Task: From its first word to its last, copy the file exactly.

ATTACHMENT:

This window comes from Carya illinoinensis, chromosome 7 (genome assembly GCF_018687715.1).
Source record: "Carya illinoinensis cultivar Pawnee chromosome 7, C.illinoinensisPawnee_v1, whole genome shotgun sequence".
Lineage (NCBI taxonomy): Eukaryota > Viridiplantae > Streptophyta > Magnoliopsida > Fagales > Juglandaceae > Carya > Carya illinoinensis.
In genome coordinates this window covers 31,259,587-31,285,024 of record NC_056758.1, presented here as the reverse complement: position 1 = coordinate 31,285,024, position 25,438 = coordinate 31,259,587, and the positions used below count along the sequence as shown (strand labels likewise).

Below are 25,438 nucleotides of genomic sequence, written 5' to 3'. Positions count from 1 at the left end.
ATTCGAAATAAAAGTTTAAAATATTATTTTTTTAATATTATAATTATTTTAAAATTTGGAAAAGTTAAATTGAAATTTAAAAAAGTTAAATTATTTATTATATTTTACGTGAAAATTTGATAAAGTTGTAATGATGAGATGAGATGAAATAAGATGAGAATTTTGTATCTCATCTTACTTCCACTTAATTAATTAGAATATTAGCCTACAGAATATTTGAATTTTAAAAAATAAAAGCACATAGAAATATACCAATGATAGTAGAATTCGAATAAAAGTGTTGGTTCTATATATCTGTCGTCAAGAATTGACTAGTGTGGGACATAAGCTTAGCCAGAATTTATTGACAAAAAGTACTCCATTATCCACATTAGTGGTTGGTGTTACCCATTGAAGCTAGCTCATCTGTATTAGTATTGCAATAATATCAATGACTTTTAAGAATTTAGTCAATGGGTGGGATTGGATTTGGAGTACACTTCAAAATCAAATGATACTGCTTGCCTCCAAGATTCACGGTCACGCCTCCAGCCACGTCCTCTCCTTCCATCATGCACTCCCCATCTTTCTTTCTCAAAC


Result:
This window comes from Carya illinoinensis, chromosome 7 (genome assembly GCF_018687715.1).
Source record: "Carya illinoinensis cultivar Pawnee chromosome 7, C.illinoinensisPawnee_v1, whole genome shotgun sequence".
Lineage (NCBI taxonomy): Eukaryota > Viridiplantae > Streptophyta > Magnoliopsida > Fagales > Juglandaceae > Carya > Carya illinoinensis.
In genome coordinates this window covers 31,259,587-31,285,024 of record NC_056758.1, presented here as the reverse complement: position 1 = coordinate 31,285,024, position 25,438 = coordinate 31,259,587, and the positions used below count along the sequence as shown (strand labels likewise).

Below are 25,438 nucleotides of genomic sequence, written 5' to 3'. Positions count from 1 at the left end.
ATTCGAAATAAAAGTTTAAAATATTATTTTTTTAATATTATAATTATTTTAAAATTTGGAAAAGTTAAATTGAAATTTAAAAAAGTTAAATTATTTATTATATTTTACGTGAAAATTTGATAAAGTTGTAATGATGAGATGAGATGAAATAAGATGAGAATTTTGTATCTCATCTTACTTCCACTTAATTAATTAGAATATTAGCCTACAGAATATTTGAATTTTAAAAAATAAAAGCACATAGAAATATACCAATGATAGTAGAATTCGAATAAAAGTGTTGGTTCTATATATCTGTCGTCAAGAATTGACTAGTGTGGGACATAAGCTTAGCCAGAATTTATTGACAAAAAGTACTCCATTATCCACATTAGTGGTTGGTGTTACCCATTGAAGCTAGCTCATCTGTATTAGTATTGCAATAATATCAATGACTTTTAAGAATTTAGTCAATGGGTGGGATTGGATTTGGAGTACACTTCAAAATCAAATGATACTGCTTGCCTCCAAGATTCACGGTCACGCCTCCAGCCACGTCCTCTCCTTCCATCATGCACTCCCCATCTTTCTTTCTCAAAC